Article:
Wind Needs Greater Role in Nation’s Energy Policy
As we strive to meet our national energy needs, we must continue to recognize that rural America has much to offer. Rural states can be at the center of the solution as our national energy policy shifts and adjusts in ways that enhance our national and economic security, that promote both innovation and conservation, and that ultimately will ease the strain on families’ and business owners’ budgets. With the passage of the original renewable fuels
standard in 2005 and the aggressive increase included in last year’s energy bill, we already have taken initial key steps in the right direction, as we seek to take advantage of the contribution agricultural producers in rural states can make to reduce our dependence on foreign oil and overall carbon emissions through an increase in biofuels production. Although we are only in the beginning stages of developing biofuels as a reliable domestic source of energy, we must simultaneously look for ways to diversify our nation’s energy portfolio by encouraging the development and investment needed to harness another one of rural America’s most important and valuable, yet underdeveloped assets: wind.
To vastly increase the role that wind plays in our nation’s energy policy, Congress must act this year to provide wind energy entrepreneurs and developers with the incentives and certainty they need to invest in this promising industry that holds tremendous potential for our nation. Along with many of my colleagues, I am disappointed that we have not yet enacted an extension of a popular and common-sense renewable energy production tax credit that would, among other positive advances in our nation’s energy policy, encourage more substantial and timely development of wind energy. The renewable energy production tax credit has been allowed to expire repeatedly in recent years, each time inflicting tremendous damage and delays because of economic uncertainty surrounding efforts to expand wind energy development. We simply can’t keep allowing this industry to develop in fits and starts.
In the 110th Congress, the House has twice passed a multiyear extension of the renewable energy production tax credit and fully paid for the extension by curbing certain subsidies for the largest oil companies. The first attempt was in late 2007 as part of the House-passed energy bill. However, because of objections from the administration and Senate Republicans who did not support repealing any subsidies for oil companies, the tax package fell one vote short of consideration in the Senate and was eventually stripped from the final bill. The House again passed the paid-for version of the renewable energy production tax credits in February as a stand-alone piece of legislation. But with the easy passage in the Senate earlier this month of an amendment by Sens. Maria Cantwell (D-Wash.) and John Ensign (R-Nev.) providing for a one-year extension of the tax credits without a pay-for, it appears that the House and Senate have yet to find a way out of the impasse.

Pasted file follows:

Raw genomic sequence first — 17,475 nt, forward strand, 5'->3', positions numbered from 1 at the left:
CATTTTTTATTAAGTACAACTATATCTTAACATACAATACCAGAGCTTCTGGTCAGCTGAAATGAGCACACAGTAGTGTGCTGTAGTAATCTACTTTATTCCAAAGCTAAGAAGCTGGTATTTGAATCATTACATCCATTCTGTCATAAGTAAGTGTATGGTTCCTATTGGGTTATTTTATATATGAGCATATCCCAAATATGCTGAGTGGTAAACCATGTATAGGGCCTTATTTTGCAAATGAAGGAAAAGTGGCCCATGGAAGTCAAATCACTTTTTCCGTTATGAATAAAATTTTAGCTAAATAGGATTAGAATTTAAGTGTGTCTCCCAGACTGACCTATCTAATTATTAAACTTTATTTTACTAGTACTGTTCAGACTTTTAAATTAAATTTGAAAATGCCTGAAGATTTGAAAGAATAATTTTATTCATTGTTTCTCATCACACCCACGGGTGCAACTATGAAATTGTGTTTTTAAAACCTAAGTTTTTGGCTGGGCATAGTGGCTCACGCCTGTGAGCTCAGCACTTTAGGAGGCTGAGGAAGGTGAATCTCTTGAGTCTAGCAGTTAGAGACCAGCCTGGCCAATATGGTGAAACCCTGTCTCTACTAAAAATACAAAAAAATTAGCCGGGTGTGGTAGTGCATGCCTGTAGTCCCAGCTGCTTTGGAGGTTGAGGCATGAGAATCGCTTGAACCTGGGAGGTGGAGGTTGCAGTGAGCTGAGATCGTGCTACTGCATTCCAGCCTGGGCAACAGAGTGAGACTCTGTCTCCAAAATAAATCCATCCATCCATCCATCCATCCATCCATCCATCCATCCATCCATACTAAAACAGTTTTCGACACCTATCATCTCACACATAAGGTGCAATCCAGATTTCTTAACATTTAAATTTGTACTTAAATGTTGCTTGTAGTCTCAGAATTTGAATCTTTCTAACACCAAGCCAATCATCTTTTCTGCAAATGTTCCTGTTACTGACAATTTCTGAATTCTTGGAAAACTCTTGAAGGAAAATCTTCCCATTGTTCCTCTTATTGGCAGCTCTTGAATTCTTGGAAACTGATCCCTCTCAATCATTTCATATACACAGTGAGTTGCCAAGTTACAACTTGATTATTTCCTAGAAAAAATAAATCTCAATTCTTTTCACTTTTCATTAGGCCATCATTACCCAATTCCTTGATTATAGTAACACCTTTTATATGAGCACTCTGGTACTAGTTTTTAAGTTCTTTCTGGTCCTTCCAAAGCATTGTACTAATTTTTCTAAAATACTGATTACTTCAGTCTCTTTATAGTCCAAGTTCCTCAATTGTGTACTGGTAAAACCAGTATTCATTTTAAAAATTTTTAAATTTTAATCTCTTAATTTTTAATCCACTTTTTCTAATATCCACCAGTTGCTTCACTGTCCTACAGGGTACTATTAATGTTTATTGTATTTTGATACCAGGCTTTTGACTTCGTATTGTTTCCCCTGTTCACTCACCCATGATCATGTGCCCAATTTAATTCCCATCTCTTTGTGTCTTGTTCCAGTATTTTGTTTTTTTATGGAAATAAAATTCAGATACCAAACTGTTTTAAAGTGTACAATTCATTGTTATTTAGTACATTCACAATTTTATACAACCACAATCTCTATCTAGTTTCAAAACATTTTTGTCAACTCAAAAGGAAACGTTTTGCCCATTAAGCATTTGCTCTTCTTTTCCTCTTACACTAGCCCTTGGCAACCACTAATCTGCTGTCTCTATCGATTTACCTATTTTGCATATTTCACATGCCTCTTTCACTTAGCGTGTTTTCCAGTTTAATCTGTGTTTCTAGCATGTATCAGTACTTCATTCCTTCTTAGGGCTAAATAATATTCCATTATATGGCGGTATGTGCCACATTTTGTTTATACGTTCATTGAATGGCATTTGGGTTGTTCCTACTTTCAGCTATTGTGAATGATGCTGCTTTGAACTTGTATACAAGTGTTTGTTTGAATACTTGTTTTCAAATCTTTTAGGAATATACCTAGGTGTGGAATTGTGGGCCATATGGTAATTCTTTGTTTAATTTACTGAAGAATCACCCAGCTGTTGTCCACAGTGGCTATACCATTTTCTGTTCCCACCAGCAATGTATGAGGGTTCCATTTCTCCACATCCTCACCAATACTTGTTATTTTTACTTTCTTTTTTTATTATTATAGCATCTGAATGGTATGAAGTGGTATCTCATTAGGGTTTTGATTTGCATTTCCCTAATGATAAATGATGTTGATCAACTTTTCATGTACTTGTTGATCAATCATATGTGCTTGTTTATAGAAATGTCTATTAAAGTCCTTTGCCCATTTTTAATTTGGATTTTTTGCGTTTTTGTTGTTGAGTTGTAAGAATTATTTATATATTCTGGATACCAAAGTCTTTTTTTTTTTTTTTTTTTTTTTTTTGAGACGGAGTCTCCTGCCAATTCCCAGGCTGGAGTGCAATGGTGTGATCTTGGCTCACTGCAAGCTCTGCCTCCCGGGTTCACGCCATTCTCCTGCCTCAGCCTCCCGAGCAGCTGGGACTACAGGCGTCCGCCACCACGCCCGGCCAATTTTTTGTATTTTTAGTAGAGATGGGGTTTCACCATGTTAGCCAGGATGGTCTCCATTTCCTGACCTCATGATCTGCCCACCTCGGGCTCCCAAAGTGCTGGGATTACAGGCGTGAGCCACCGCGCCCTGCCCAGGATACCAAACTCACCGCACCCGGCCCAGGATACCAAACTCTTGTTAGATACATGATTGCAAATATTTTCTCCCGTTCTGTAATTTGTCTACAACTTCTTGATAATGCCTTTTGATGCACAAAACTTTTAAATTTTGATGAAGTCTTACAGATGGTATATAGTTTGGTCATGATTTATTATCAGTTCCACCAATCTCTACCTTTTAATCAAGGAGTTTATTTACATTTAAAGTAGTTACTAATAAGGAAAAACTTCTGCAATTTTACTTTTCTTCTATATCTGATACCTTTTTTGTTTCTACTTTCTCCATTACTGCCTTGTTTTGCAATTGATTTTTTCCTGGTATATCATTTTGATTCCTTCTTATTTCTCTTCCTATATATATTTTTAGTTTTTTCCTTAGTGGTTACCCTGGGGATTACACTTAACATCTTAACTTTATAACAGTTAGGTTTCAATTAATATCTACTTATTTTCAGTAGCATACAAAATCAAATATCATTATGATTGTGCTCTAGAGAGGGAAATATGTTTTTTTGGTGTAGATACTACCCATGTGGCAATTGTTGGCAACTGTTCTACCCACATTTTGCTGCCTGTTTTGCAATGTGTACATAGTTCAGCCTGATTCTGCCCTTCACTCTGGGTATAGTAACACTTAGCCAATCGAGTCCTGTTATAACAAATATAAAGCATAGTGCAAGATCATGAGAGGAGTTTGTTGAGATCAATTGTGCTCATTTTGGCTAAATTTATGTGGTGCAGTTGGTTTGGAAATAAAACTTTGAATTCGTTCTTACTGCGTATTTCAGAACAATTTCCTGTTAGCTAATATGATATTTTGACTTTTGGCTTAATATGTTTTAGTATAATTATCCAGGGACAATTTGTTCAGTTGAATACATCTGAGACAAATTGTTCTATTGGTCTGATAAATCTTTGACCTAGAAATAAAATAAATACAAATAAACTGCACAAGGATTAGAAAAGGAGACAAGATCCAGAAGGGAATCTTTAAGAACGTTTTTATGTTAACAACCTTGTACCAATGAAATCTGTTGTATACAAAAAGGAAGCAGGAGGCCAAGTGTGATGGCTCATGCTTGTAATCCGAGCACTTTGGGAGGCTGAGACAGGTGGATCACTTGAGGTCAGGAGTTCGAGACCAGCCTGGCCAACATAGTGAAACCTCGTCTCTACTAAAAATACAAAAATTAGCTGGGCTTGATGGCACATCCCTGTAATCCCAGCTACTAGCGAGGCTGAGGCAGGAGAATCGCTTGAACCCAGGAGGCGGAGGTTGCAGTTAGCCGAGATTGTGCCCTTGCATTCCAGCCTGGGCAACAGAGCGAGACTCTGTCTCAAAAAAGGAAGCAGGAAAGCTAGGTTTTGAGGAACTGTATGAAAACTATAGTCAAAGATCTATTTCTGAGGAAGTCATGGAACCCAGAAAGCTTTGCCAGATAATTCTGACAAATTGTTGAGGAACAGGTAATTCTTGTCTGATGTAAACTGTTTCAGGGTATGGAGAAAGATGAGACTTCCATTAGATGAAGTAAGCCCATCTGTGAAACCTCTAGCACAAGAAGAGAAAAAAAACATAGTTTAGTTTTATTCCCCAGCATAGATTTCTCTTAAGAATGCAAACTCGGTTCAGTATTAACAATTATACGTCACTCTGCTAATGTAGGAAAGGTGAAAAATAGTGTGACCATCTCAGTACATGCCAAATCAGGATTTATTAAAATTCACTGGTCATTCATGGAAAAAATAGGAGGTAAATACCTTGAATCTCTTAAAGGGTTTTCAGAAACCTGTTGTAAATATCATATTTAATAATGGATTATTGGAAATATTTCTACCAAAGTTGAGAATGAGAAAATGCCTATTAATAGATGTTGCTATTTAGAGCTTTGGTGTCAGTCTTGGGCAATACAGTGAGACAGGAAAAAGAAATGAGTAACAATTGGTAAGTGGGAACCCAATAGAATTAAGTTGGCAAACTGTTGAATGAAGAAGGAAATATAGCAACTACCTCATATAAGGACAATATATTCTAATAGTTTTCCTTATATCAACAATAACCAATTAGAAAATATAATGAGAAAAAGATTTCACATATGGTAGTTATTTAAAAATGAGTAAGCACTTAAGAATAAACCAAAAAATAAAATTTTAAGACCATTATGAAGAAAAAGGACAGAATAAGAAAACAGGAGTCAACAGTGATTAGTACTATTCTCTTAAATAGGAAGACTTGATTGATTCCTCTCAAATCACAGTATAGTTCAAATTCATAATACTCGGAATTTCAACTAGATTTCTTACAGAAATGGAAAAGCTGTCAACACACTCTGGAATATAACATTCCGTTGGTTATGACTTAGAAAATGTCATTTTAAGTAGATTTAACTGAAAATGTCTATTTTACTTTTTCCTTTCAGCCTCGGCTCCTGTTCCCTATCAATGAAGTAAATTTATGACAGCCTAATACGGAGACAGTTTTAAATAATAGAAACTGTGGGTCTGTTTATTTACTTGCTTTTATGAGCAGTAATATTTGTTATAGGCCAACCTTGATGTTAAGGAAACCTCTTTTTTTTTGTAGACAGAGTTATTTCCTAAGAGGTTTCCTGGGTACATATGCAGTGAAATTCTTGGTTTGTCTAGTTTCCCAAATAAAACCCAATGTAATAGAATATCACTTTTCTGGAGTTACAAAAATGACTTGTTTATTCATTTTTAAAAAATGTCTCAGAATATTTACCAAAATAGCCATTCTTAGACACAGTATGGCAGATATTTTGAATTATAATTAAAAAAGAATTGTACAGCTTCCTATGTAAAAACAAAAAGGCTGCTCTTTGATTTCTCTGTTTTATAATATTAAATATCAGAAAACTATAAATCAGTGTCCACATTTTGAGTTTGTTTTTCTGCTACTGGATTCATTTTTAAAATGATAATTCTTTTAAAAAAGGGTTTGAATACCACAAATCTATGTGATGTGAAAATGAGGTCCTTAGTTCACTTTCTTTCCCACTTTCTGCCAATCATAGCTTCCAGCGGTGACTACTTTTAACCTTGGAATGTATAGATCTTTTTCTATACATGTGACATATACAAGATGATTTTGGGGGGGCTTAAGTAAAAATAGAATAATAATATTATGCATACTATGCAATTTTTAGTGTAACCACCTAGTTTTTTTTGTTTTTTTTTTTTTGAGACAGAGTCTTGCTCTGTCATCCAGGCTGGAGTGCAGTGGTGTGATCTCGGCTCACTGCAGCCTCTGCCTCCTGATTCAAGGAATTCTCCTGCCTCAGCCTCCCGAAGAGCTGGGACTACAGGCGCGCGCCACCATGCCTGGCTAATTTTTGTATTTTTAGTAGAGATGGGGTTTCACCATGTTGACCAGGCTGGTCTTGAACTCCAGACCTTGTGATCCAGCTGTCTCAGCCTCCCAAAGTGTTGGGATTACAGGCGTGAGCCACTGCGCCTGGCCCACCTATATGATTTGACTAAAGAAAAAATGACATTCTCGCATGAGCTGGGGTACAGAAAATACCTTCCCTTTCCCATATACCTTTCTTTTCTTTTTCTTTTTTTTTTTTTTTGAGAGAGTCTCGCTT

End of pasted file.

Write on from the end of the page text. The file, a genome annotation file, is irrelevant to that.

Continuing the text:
With families paying skyrocketing prices at the pump and our addiction to oil a national security issue, it simply doesn’t make sense to continue to give away billions in taxpayer subsidized handouts to big oil companies who are posting record profits. At some point in time, we must refocus our energy investments, jobs and infrastructure here at home. Passing the fully paid House version of the renewable energy production tax credit legislation would mark an important shift in our domestic energy policy by freezing increases of certain tax breaks for large oil companies and reinvesting those resources in renewable homegrown energy like wind. Given the disappointing testimony recently provided by oil executives to Congress and the continued strain on our nation’s economic well-being, I am hopeful that the leadership in the Senate will reconsider the paid-for House version of the renewable energy production tax credit package and garner enough votes for passage.
Looking ahead, we need to involve every community willing and able to contribute to our new energy economy, including Native American tribes. As tax-exempt organizations, tribes cannot take the tax credit or use the full value of the tax credit when joint venturing with a taxable entity. This aspect of the law provides a disincentive for non-tribal companies to invest in renewable energy projects on tribal lands because they can only take a portion of the production tax credit related to their stake in the project. Even as tribes are seeking capital to fund renewable energy projects on tribal lands, non-tribal companies are facing this financial disincentive for investment. That is why Congress should act on Rep. Raúl Grijalva’s (D-Ariz.) legislation, H.R. 1954, and Sen. Tim Johnson’s (D-S.D.) companion bill, S. 2520. By allowing tribes to transfer the credit for electricity produced from renewable resources, this legislation would remove the disincentive that exists under current law for such ventures. By facilitating and encouraging such investment, we would not only support tribal communities in many rural areas, but also harness an abundant renewable resource to reduce our overall carbon emissions.
A shift in priorities is needed to demonstrate a real commitment to wind energy within our national energy portfolio. In addition to reducing carbon emissions, developing our wind resources will provide a tremendous economic driver for our nation’s rural areas and overall economy. Given the irrefutable benefits a robust wind industry would provide our country in meeting its goal of energy security, I am hopeful that we will be successful in enacting these important policies yet this year.
Rep. Stephanie Herseth Sandlin (D-S.D.) is a member of the Energy Independence and Global Warming Committee.